P.S. Sure would like to have one of Rachel’s peanut butter cookies right now!
Again, not much news. But also again, a puzzling P.S. She couldn’t remember her motherever making peanut butter cookies. What was going on in her father’s mind?
Crystal had gone into the kitchen, and Nickie followed her. “Here’s the picture,” she said, putting it on the table.
“Oh, yes!” Crystal said. “I remember hearing about this! These men are Chang and Eng, who came from Siam—that’s what we now call Thailand. They were the original ‘Siamese twins.’ They came to the United States and traveled around being exhibited for years, and then they retired to North Carolina, not far from here. Grandfather told me they’d visited this house once—it was at the time of his great-grandfather, sometime after the Civil War. They must have given this photo to the family as a sort of thank-you gift.” She turned the photograph over. “Look at this!” she exclaimed. “They’ve written on the back.”
Nickie peered at the old-fashioned handwriting. It said, “With gratitude for your hospitality,” and it was signed with two names.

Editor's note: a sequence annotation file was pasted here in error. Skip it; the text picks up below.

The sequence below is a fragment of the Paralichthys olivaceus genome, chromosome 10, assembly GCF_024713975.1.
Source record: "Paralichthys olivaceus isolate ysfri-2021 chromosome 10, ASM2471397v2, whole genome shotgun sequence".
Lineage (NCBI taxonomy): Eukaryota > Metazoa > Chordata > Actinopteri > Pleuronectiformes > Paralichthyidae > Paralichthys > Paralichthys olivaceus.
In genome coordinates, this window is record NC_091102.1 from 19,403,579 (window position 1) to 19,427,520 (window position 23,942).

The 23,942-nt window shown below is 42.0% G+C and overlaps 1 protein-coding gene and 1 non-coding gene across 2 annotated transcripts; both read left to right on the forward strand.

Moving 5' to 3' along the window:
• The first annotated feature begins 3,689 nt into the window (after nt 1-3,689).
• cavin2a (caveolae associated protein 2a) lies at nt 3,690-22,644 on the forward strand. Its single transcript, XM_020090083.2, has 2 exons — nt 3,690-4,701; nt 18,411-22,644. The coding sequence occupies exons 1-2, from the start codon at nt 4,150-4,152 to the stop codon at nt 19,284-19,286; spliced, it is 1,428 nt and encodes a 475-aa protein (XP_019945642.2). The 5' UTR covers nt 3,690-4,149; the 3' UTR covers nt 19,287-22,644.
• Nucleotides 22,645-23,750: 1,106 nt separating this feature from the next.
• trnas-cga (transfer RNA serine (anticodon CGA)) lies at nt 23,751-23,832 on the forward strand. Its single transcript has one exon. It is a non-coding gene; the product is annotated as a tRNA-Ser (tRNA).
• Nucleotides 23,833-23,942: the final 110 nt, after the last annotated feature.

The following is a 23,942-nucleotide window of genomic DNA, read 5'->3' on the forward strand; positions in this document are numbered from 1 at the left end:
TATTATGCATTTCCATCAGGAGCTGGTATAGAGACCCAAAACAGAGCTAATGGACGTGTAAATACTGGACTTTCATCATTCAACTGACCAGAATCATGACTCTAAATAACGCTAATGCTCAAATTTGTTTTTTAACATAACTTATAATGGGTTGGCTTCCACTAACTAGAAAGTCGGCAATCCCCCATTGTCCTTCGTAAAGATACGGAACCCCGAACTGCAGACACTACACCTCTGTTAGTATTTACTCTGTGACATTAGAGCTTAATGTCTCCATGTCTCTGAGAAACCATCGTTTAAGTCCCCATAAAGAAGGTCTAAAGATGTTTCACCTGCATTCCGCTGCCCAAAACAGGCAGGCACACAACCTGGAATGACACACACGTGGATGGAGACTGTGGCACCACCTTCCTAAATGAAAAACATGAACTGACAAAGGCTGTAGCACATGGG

“If this is authentic,” said Crystal, “it could be worth something.”
“How much?” said Nickie.
“I have no idea. Not a great deal, probably, but something.”
Nickie took the photo and turned it over again. “I guess those two boys are their children,” she said.
“Yes,” said Crystal. “In fact, I think they had something like ten children apiece.”
“Wouldn’t it be hard to be married to Siamese twins?” said Nickie, looking at the grumpy faces of the two big women.
“I surely think so,” said Crystal. “In fact, as I recall, the two women were sisters, but they didn’t get along. After a while, the twins got themselves two houses, one for each wife, and the husbands alternated between them.” She shook her head. “Amazing, isn’t it, that they managed to work things out at all? I tried twice, under much easier circumstances, and failed both times.” She opened up a cupboard and took down a can of soup. “Can you bear to have soup again for dinner?” she said. “I’m too tired to do anything else.”
“That’s okay,” said Nickie. She wondered if she should tell Crystal about the Prophet, and Mrs. Beeson, and how Yonwood was battling the forces of evil by building a shield of goodness. But she hesitated. Crystal might decide that Nickie shouldn’t be getting involved in that battle. She might decide that Nickie needed more supervision. Nickie didn’t want that at all. So all she said was, “Crystal, do you think there’s going to be a war?”
“I don’t know,” Crystal said. “Fortunately, I’m too busy to think much about it.” She cast a quick look at Nickie. “Don’tyou think about it, either,” she said. “There’s not much we can do.”